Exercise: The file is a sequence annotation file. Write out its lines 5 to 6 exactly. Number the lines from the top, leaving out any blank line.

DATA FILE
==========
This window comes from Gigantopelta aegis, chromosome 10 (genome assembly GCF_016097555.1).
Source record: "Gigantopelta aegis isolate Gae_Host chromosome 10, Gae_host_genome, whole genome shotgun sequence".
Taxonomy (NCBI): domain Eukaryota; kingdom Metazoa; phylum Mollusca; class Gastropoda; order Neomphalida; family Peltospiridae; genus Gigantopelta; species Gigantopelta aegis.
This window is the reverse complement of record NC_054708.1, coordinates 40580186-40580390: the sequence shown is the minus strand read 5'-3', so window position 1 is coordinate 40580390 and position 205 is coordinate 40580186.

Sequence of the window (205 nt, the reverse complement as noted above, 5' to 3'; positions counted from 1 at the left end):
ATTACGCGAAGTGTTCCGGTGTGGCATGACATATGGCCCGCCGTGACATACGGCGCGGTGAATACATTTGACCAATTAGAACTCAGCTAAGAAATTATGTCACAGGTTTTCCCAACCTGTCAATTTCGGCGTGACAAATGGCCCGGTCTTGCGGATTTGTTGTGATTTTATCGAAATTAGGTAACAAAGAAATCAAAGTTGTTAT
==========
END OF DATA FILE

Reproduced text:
Sequence of the window (205 nt, the reverse complement as noted above, 5' to 3'; positions counted from 1 at the left end):
ATTACGCGAAGTGTTCCGGTGTGGCATGACATATGGCCCGCCGTGACATACGGCGCGGTGAATACATTTGACCAATTAGAACTCAGCTAAGAAATTATGTCACAGGTTTTCCCAACCTGTCAATTTCGGCGTGACAAATGGCCCGGTCTTGCGGATTTGTTGTGATTTTATCGAAATTAGGTAACAAAGAAATCAAAGTTGTTAT